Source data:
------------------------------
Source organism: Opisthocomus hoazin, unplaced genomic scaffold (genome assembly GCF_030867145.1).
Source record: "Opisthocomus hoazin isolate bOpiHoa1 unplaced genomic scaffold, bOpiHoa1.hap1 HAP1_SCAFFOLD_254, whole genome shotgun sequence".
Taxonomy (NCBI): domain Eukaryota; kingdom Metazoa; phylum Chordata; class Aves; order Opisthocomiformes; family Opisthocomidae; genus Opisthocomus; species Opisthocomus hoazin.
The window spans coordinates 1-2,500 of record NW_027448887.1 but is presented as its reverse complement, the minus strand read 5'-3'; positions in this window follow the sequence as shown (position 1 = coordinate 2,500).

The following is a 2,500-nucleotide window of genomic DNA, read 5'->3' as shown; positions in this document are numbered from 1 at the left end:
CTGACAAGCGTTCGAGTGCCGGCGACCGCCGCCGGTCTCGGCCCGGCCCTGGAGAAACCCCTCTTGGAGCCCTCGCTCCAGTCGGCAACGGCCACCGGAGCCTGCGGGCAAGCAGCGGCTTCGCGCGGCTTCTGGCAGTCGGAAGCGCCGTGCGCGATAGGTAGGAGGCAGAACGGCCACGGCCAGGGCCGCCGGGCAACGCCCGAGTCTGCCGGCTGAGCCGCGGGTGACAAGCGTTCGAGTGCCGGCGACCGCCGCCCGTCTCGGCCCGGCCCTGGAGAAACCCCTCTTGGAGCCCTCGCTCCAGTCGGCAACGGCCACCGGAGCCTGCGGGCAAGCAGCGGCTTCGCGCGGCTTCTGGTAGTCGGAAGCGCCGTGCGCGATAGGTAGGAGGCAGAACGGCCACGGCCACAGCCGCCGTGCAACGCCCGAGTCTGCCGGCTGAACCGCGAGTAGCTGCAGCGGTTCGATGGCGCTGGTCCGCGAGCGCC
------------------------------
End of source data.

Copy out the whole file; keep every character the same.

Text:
Source organism: Opisthocomus hoazin, unplaced genomic scaffold (genome assembly GCF_030867145.1).
Source record: "Opisthocomus hoazin isolate bOpiHoa1 unplaced genomic scaffold, bOpiHoa1.hap1 HAP1_SCAFFOLD_254, whole genome shotgun sequence".
Taxonomy (NCBI): domain Eukaryota; kingdom Metazoa; phylum Chordata; class Aves; order Opisthocomiformes; family Opisthocomidae; genus Opisthocomus; species Opisthocomus hoazin.
The window spans coordinates 1-2,500 of record NW_027448887.1 but is presented as its reverse complement, the minus strand read 5'-3'; positions in this window follow the sequence as shown (position 1 = coordinate 2,500).

The following is a 2,500-nucleotide window of genomic DNA, read 5'->3' as shown; positions in this document are numbered from 1 at the left end:
CTGACAAGCGTTCGAGTGCCGGCGACCGCCGCCGGTCTCGGCCCGGCCCTGGAGAAACCCCTCTTGGAGCCCTCGCTCCAGTCGGCAACGGCCACCGGAGCCTGCGGGCAAGCAGCGGCTTCGCGCGGCTTCTGGCAGTCGGAAGCGCCGTGCGCGATAGGTAGGAGGCAGAACGGCCACGGCCAGGGCCGCCGGGCAACGCCCGAGTCTGCCGGCTGAGCCGCGGGTGACAAGCGTTCGAGTGCCGGCGACCGCCGCCCGTCTCGGCCCGGCCCTGGAGAAACCCCTCTTGGAGCCCTCGCTCCAGTCGGCAACGGCCACCGGAGCCTGCGGGCAAGCAGCGGCTTCGCGCGGCTTCTGGTAGTCGGAAGCGCCGTGCGCGATAGGTAGGAGGCAGAACGGCCACGGCCACAGCCGCCGTGCAACGCCCGAGTCTGCCGGCTGAACCGCGAGTAGCTGCAGCGGTTCGATGGCGCTGGTCCGCGAGCGCC